A second layer 16 of bentonite particles is then placed on the water permeable film 18 and sprayed with adhesive in a manner similar to the formation of layer 14. The bentonite layer 16 is then compacted between a set of nip rollers.

The force used to compress is between about 1 pounds per square inch and 200 pounds per square inch and preferably between about 20 pounds per square inch and 100 pounds per square inch with the higher compressions providing the best results. When compacted the bentonite particles are actually crushed to a fine powder. The adhesive filaments hold the particles together making a dense particulate layer that has flexibility.

The membrane 10 of the present invention may also be used with a solid insulation board 22 to form a waterproofing/insulating composite as illustrated in FIG. 2. The solid board 22 of insulation must be waterproof such as extruded or sealed polystyrene or polyurethane. The insulating board must be impermeable to water and waterproof. By waterproof is meant impervious to or unaffected by water. The membrane 10 is secured using a suitable adhesive to the insulation board 22. In this situation the fifth layer 20 may be a loose mesh cheesecloth of approximately 60 mesh or an impermeable sheet adhered to the bentonite layer 16 or the expanded polystyrene insulation may be secured directly to the bentonite layer 16 with no fifth layer 20 in between.

Conventional dimensions for extruded polystyrene insulating board are 8 feet by 4 feet by ½ to 2 inches thick. Polystyrene board is also made in other thickness less than ½ inch and greater than 2 inches. For purposes of an example, the membrane of the present invention is adhesively secured 8 feet by 4 feet by 2 inch thick to the extruded polystyrene board 22 in a 8 feet 4 inch by 4 feet 4 inch sheet so that in both the length and width directions, the membrane is not only secured to one major side surface of the polystyrene board but is also sufficiently large to cover the 2 inch thick side edges of the polystyrene board when folded upward during installation next to another board. Other thickness widths and lengths of extruded board are similarly accommodated by the thickness A of the board being substantially equal to the width B of the portions of the membrane that extend beyond the board. When the composite waterproofing/insulating board is secured to a wall 26, as illustrated in FIG. 3, the waterproofing/insulating board both insulates and provides waterproofing in one application.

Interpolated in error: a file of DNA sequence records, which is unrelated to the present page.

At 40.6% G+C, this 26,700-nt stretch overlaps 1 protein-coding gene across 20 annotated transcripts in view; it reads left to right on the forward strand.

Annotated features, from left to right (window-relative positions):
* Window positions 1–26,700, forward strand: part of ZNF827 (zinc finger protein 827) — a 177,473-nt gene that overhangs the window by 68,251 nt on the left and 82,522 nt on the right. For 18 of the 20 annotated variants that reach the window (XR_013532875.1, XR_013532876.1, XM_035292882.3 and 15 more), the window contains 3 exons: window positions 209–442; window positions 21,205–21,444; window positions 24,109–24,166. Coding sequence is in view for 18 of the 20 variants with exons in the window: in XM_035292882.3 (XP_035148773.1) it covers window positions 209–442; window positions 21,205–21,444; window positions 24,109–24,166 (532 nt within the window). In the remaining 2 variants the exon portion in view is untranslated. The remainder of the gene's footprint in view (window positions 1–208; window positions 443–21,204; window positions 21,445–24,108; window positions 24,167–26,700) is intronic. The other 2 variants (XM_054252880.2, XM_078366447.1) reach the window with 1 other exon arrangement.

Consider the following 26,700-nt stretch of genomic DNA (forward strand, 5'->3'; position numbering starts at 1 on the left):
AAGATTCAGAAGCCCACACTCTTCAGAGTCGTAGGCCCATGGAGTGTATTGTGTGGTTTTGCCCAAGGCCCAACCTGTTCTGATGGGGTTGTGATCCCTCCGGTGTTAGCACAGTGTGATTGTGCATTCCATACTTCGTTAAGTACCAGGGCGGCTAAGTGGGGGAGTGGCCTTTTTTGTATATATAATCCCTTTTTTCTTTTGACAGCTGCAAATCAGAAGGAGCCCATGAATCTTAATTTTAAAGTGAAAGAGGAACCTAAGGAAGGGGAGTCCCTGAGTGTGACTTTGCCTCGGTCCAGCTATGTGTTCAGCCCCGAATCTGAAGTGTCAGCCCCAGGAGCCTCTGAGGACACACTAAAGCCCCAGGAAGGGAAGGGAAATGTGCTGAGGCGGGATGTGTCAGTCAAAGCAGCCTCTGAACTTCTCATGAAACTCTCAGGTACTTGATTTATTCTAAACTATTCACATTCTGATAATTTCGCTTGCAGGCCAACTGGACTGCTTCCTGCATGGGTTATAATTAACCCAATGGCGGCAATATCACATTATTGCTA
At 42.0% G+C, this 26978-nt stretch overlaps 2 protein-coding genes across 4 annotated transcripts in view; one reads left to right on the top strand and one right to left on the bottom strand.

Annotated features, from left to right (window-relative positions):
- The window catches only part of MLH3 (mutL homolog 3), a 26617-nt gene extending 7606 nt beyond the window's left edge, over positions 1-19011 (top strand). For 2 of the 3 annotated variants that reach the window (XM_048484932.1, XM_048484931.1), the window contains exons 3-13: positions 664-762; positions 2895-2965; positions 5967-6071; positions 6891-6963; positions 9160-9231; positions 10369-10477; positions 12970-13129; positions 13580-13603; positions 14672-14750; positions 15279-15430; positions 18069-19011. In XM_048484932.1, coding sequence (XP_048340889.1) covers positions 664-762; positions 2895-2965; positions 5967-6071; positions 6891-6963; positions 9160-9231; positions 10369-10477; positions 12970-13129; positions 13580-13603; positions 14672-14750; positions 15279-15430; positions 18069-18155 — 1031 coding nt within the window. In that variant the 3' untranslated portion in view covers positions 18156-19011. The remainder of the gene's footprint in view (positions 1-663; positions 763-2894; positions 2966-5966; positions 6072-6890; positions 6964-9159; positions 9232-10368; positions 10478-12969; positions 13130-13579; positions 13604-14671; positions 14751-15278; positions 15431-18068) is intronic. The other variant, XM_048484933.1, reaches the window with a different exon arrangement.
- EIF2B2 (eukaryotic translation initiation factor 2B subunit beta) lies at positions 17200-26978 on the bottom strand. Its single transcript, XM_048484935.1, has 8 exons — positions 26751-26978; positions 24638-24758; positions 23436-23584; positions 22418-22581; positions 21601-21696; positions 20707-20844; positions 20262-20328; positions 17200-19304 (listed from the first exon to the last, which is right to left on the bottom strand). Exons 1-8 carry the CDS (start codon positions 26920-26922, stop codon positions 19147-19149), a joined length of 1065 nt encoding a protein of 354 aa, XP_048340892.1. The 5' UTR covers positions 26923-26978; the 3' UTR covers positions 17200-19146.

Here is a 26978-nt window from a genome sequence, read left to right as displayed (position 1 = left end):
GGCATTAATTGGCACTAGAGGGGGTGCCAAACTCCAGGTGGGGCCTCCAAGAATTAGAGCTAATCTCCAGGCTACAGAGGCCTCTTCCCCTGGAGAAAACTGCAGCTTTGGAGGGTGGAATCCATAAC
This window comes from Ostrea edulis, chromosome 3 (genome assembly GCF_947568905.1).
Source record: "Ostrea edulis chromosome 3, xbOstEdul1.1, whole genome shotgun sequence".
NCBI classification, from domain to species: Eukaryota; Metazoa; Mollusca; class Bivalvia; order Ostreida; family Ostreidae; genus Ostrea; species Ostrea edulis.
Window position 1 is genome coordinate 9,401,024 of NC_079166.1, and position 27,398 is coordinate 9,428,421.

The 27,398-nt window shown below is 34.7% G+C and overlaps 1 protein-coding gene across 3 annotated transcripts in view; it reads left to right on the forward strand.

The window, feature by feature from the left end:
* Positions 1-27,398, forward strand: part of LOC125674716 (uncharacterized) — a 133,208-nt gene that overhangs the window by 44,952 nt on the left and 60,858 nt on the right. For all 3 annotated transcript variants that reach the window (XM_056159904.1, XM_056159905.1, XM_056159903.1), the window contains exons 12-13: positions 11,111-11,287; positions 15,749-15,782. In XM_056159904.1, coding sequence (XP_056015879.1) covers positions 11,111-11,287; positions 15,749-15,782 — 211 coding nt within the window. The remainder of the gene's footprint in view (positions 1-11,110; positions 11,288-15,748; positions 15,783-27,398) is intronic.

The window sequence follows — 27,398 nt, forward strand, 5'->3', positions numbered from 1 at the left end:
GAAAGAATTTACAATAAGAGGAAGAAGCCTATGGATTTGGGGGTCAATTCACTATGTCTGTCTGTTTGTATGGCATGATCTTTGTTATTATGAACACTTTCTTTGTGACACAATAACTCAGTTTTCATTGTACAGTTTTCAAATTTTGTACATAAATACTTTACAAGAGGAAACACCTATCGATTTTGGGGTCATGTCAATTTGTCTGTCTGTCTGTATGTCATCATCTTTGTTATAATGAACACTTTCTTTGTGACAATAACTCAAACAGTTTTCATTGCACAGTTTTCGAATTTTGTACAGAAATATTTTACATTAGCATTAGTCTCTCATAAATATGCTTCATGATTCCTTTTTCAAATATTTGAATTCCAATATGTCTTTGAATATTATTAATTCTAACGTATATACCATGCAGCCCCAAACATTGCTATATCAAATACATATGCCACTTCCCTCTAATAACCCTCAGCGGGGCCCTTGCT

The membrane 10a and 10b may also be pre-attached to both the major surface and the sides 23a and 23b of the insulating boards 22a and 22b as illustrated in FIG. 6. Therefore when the insulating boards 22a and 22b are side by side, there will be two layers 11a and 11b of membranes 10a and 10b between adjacent insulating board sides 23a and 23b.

A plurality of composite insulating/waterproofing boards 21 are secured to the wall 26 as best illustrated in FIG. 3. Since the membrane 10 is secured to the side of the insulating board 22, the joint between insulating boards 22 includes at least one section of the membrane 10 overlying a side surface 23 of the insulating board 22 as best illustrated in FIGS. 4 and 5.

As illustrated in FIG. 4 and 5, in abutting insulating boards 22c and 22d, side section 11d of membrane 10d lies between the two side surfaces 23c and 23d of the insulating boards 22c and 22d. Section 11c of the membrane 10c is positioned to lie flat along the wall 26 to be protected overlapping the membrane 10d that is attached to the insulating board 22d. The side section 11d provides a swelling waterproofing layer between each insulating board thereby preventing water from seeping between the two boards. Furthermore, the overlapping section 11C of the membrane 10C provides a further seal between the boards 22C and 22D.